Software and other technologies have been eating the world. Do they affect how our children grow up? Who they become? Their relationships? Their educational accomplishments? Social development? Physical fitness? Long-term cognitive health? Happiness? Resilience?
I’ve thought those questions were worthy of deeper examination since I became a parent to twins in 2018. I remained surprised this country’s widely publicized and far-sweeping efforts to increase ‘safety’, or at least the perception of it, has not led to a deeper discussion about topics like screentime, sharenting, the Internet of Things and then AI entering everyday toys, the ubiquity of parental surveillance tools, parental addiction to tech. Those are just a few now-humdrum issues that were unheard of as recently as twenty years ago.
During the dark days of Covid all those concerns necessarily took a backseat. Many standards had to be let go in that situation: the priority was immediate safety, for many. Keeping a job, a roof over a family’s head, food security, protecting people from a still-unknown disease. Yet at least my toddlers came out of their quarantine as preschoolers with a TV habit I’m still struggling to kick for them. Translate: This blog is not a venue for me to masquerade as a Parenting Expert or a Supermom whose house is completely in order. I value realness along with maintaining a questioning mindset.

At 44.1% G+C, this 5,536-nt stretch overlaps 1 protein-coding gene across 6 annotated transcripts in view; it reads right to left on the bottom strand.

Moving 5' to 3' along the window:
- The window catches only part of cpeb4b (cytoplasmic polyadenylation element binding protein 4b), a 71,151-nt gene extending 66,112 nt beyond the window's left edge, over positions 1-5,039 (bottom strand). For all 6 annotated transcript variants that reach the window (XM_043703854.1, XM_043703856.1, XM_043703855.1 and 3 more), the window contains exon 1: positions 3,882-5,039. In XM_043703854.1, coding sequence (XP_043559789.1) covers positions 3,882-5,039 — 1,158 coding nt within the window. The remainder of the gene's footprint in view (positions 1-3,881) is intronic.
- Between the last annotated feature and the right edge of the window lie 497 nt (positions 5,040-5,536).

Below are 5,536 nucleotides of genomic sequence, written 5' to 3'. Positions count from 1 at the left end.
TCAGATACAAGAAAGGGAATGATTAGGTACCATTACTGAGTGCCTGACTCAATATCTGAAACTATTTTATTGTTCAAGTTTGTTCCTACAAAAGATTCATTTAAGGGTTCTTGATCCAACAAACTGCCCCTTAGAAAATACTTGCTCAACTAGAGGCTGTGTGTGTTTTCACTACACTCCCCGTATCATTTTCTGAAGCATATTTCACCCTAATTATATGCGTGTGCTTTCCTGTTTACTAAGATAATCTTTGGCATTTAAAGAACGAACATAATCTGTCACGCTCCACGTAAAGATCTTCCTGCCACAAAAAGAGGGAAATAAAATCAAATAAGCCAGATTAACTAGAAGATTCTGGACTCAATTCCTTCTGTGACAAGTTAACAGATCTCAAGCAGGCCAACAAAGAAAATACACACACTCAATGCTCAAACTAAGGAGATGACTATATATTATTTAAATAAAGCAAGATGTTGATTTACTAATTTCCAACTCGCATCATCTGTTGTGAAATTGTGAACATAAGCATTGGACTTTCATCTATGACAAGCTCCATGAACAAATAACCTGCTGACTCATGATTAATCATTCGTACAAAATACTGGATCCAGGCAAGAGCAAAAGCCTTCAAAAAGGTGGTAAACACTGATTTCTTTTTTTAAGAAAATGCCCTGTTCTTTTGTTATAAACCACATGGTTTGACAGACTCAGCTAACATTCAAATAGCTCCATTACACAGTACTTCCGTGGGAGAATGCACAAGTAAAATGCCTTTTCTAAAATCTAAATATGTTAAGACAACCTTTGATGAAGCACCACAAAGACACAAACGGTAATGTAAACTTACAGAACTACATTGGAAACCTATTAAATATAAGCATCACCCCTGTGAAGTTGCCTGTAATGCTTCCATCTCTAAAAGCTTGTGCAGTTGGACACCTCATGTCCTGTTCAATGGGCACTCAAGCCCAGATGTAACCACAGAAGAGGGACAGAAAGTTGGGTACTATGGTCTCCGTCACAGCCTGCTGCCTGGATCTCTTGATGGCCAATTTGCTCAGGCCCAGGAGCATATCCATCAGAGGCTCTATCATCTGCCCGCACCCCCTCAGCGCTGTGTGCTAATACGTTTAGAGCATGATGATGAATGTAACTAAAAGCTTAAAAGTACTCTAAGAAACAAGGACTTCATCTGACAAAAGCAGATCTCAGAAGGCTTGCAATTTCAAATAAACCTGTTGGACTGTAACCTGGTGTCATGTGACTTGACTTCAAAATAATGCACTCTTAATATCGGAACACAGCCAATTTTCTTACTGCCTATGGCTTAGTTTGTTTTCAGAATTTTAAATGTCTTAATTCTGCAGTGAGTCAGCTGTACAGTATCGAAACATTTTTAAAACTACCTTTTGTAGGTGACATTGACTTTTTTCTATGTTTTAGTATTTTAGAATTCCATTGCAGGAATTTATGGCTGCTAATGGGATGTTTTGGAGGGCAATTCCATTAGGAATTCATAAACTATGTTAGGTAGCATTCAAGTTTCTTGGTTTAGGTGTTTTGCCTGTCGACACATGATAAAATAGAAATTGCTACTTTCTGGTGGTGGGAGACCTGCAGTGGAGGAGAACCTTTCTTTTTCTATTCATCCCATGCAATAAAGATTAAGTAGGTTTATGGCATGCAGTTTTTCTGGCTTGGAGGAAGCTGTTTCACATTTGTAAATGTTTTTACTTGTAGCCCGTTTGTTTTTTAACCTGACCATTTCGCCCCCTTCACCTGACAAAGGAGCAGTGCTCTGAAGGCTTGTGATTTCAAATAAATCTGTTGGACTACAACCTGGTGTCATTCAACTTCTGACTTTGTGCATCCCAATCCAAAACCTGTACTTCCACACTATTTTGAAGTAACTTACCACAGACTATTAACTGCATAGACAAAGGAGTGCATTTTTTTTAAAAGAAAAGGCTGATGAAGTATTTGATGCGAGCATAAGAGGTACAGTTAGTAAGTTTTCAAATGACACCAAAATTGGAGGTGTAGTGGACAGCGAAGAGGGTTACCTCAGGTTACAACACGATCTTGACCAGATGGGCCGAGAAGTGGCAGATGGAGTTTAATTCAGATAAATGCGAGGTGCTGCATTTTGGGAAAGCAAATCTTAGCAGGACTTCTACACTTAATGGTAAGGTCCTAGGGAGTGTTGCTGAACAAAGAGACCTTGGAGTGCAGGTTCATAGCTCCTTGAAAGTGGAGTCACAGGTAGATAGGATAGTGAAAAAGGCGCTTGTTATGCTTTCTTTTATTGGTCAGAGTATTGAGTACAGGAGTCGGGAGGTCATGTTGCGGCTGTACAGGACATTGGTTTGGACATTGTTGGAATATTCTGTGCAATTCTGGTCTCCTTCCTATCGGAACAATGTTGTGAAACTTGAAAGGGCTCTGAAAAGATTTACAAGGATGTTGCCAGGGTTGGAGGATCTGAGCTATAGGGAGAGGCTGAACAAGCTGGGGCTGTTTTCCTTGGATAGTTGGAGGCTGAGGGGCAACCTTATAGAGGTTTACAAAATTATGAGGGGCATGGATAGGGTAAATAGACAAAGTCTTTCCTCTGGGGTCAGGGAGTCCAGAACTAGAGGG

If I do some things right, this blog will raise our collective awareness of the interstices of our kids’ and our own collision with tech. It won’t peddle simplistic solutions to complex problems or be overly prescriptive.
While I hope to have some experts come visit and opine, I also think looking at tech-related experiences children and/or parents are having is important, even where those experiences are anecdotal or not newsworthy. Did something improve a kid’s life or totally miss the mark? Could one family’s experience help another one navigate similar struggles? The sharing of that information is where the Internet is often at its best, especially if your kid happens to be on the long tail of some curve. So here I go, blogging like it’s the aughts.
Email me at Lauren@techsherpa.org always if you have feedback, thoughts, a story, or topics you’d like covered.